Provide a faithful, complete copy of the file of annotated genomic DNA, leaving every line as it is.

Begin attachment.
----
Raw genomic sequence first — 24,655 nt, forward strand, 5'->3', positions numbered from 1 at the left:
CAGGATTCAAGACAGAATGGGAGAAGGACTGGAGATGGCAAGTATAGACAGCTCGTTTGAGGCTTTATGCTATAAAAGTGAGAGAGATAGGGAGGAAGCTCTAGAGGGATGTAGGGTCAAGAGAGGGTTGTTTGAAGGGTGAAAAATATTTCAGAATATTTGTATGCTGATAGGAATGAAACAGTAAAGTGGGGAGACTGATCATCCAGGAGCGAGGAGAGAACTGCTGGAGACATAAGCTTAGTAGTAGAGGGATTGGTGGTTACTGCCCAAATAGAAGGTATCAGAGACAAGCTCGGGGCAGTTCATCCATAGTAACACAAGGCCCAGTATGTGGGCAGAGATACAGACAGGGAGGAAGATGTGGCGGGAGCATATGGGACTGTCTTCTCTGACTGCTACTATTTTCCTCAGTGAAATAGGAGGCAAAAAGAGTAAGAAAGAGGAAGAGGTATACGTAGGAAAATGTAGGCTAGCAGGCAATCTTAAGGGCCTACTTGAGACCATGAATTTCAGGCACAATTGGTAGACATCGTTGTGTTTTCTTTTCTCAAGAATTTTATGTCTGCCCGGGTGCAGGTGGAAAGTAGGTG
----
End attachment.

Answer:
Raw genomic sequence first — 24,655 nt, forward strand, 5'->3', positions numbered from 1 at the left:
CAGGATTCAAGACAGAATGGGAGAAGGACTGGAGATGGCAAGTATAGACAGCTCGTTTGAGGCTTTATGCTATAAAAGTGAGAGAGATAGGGAGGAAGCTCTAGAGGGATGTAGGGTCAAGAGAGGGTTGTTTGAAGGGTGAAAAATATTTCAGAATATTTGTATGCTGATAGGAATGAAACAGTAAAGTGGGGAGACTGATCATCCAGGAGCGAGGAGAGAACTGCTGGAGACATAAGCTTAGTAGTAGAGGGATTGGTGGTTACTGCCCAAATAGAAGGTATCAGAGACAAGCTCGGGGCAGTTCATCCATAGTAACACAAGGCCCAGTATGTGGGCAGAGATACAGACAGGGAGGAAGATGTGGCGGGAGCATATGGGACTGTCTTCTCTGACTGCTACTATTTTCCTCAGTGAAATAGGAGGCAAAAAGAGTAAGAAAGAGGAAGAGGTATACGTAGGAAAATGTAGGCTAGCAGGCAATCTTAAGGGCCTACTTGAGACCATGAATTTCAGGCACAATTGGTAGACATCGTTGTGTTTTCTTTTCTCAAGAATTTTATGTCTGCCCGGGTGCAGGTGGAAAGTAGGTG